Deliberations began on Friday in the impeachment trial of Ken Paxton, the Texas attorney general, as the jury of state senators weighed allegations of bribery and abuse of office based on complaints made against him by his most senior former aides.
Before deliberating, the senators — 19 Republicans and 12 Democrats — heard closing arguments from the House impeachment managers, Republican lawmakers who acted as the prosecution, and from Mr. Paxton’s lawyers.
“The defense isn’t that he didn’t do it, it’s that it doesn’t matter because he won the election,” Representative Andrew Murr, a West Texas Republican who led the impeachment managers, said in his closing argument. “That is a godless, rudderless morality, and it cannot be the new normal in Texas.”
Mr. Paxton sat listening at the defense table, the first time he has appeared in the Senate chamber for the trial since he entered a plea of not guilty on opening day. From the spectators’ gallery above Mr. Paxton, at least three of his former senior aides who testified at the trial sat together, looking down on the proceedings.
The closing arguments came on the ninth day of a trial that has gripped the Texas Capitol and pitted two factions of an increasingly divided Republican Party against each other over the fate of an attorney general seen by many voters in the state as their conservative champion.
Only twice before in the state’s history have Texas senators been asked to consider expelling an elected official from office, and not since 1917 have they done so for a statewide official. Both previous impeachment trials ended in conviction.
In defense of Mr. Paxton, his lead lawyer, Tony Buzbee, argued that the prosecution — which he referred to at points as being brought by “these people” — had failed to prove the allegations beyond a reasonable doubt, the standard for the Senate trial. His voice echoing through the towering chamber, Mr. Buzbee attacked the case as “a joke” and “a political witch hunt” that had been motivated by rivalries and animosity among Republicans.
“This trial has displayed, for the country to see, a partisan fight within the Republican Party,” Mr. Buzbee said. “It’s a battle for power.”
Supporters of Mr. Paxton, who closely aligned himself with former President Donald J. Trump, have sought from the start to portray the trial as a plot by more moderate Republicans to undermine the party’s ascendant conservative wing. The Republicans who backed his impeachment, including a majority of those in the Texas House, have said that Mr. Paxton has to be held to account for his actions, regardless of party.
“Let’s be very clear: None of us want to be here today,” Representative Jeff Leach, a Dallas-area Republican and member of the House board of managers, said in his closing argument. Mr. Leach said he had “loved Ken Paxton for a long time,” calling him a “brother in Christ” and describing how he had supported him.
“Which is one of the reasons this is so difficult for me,” Mr. Leach said of his role in Mr. Paxton’s impeachment. He urged the senators “not to ask what is safe, or popular, or politic, but what is right.”
A two-thirds vote to convict on any of the 16 articles of impeachment considered during the trial would immediately remove Mr. Paxton from office. A subsequent vote would then take place to determine whether to permanently bar him from holding any future office. Mr. Paxton has been suspended as attorney general since May, when the Republican-controlled Texas House voted to impeach him in a 121-to-23 vote.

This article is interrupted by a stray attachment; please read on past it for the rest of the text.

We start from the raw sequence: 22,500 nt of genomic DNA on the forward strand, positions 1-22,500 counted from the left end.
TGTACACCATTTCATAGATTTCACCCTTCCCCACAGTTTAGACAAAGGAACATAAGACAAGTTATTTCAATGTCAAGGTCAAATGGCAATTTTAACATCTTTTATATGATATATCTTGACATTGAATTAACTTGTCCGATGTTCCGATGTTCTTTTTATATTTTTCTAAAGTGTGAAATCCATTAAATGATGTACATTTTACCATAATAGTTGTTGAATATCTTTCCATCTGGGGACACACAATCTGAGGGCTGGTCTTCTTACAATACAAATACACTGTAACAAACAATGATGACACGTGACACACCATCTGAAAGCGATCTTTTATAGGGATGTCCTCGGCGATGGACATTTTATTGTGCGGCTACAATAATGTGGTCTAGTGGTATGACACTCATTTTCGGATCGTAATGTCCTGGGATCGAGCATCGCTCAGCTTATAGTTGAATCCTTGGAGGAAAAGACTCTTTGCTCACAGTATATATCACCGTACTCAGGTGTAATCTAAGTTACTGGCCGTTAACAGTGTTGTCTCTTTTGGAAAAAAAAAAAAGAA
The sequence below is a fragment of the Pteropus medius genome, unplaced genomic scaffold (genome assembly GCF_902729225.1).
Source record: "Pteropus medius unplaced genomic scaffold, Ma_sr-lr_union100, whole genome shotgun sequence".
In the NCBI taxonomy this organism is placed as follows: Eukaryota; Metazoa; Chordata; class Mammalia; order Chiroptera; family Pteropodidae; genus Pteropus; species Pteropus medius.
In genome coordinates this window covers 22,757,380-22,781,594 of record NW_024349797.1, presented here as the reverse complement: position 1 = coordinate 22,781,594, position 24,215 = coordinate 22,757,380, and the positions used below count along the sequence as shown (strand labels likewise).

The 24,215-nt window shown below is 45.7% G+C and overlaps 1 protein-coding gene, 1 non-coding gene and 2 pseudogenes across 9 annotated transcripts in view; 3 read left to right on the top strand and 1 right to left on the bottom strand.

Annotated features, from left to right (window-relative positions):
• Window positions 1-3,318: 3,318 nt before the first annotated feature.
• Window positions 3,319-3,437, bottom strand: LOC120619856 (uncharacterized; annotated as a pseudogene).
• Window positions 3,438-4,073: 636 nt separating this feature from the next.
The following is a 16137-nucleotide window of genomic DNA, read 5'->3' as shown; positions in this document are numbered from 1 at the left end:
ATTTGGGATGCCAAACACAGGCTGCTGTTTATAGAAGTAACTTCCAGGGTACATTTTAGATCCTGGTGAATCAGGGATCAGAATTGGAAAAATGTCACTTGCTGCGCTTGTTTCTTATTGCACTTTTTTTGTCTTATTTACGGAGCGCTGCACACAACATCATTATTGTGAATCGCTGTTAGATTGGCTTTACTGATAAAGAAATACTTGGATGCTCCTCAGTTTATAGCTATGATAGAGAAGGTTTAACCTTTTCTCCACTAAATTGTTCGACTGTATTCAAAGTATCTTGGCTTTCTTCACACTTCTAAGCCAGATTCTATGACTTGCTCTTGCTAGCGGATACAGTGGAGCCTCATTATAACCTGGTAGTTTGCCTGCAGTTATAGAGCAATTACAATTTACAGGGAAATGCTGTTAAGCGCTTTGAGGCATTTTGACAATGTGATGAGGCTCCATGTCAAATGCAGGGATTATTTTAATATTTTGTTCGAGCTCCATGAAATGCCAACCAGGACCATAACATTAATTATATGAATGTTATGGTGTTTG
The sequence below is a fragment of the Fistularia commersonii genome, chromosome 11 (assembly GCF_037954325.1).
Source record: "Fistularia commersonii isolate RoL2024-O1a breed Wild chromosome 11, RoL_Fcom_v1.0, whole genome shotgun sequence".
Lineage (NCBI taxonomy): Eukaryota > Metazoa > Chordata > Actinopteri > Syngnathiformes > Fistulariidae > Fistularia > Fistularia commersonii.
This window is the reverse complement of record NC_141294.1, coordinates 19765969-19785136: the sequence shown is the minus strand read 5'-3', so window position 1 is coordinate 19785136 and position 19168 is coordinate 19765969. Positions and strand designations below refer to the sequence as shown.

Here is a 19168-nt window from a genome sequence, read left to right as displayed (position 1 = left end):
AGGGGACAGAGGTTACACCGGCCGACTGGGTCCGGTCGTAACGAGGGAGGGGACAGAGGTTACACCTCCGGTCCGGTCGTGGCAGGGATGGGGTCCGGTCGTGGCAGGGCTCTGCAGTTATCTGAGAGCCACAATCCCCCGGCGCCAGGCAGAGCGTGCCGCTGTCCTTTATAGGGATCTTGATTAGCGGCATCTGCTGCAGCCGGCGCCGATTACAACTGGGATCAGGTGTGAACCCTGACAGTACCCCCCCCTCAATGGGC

No timetable was set for the closed-door deliberations by the senators. But Lt. Gov. Dan Patrick, who presides over the Senate and acted as a judge in the impeachment trial, set forth rules including that senators could not communicate with their staff or bring cellphones in to the deliberation room. He said they would deliberate until 8 p.m. on Friday and, if they had not finished before then, would return on Saturday at 9 a.m.
The prosecution, in its closing argument, sought to direct the senators to key moments in the trial where they said the case against Mr. Paxton had been proven. They showed clips of witnesses’ testimony and highlighted exhibits that they urged the senators to look at during deliberations.
The case is based on a range of actions that prosecutors said Mr. Paxton took to benefit an Austin real estate investor, friend and donor named Nate Paul. The prosecution’s witnesses testified that Mr. Paxton involved himself in seemingly minor legal matters involving Mr. Paul in 2020. That included intervening in a lawsuit between Mr. Paul and a nonprofit, creating legal guidance to stop foreclosure sales at a time when Mr. Paul had properties facing foreclosure, and crafting a legal ruling to assist Mr. Paul in getting information related to a law enforcement search of his home and business.
Mr. Paxton also used the attorney general’s office to hire an outside lawyer to investigate claims made by Mr. Paul that there had been a conspiracy among law enforcement officials to doctor the search warrant. The lawyer issued grand jury subpoenas, an action that Mr. Murr said he had no authority to do.
Mr. Paul, who was indicted in June on federal fraud charges, did not testify during the trial.
In each exchange, the prosecutors said, Mr. Paxton received “tangible benefits” from Mr. Paul.
“What we know is that Nate Paul gave Mr. Paxton’s mistress a job, so that she could move from San Antonio to Austin, and be closer,” Mr. Murr said, “provided free Uber rides to her apartment and Nate Paul provided renovations, free renovations, to Mr. Paxton’s Austin home until he was caught.”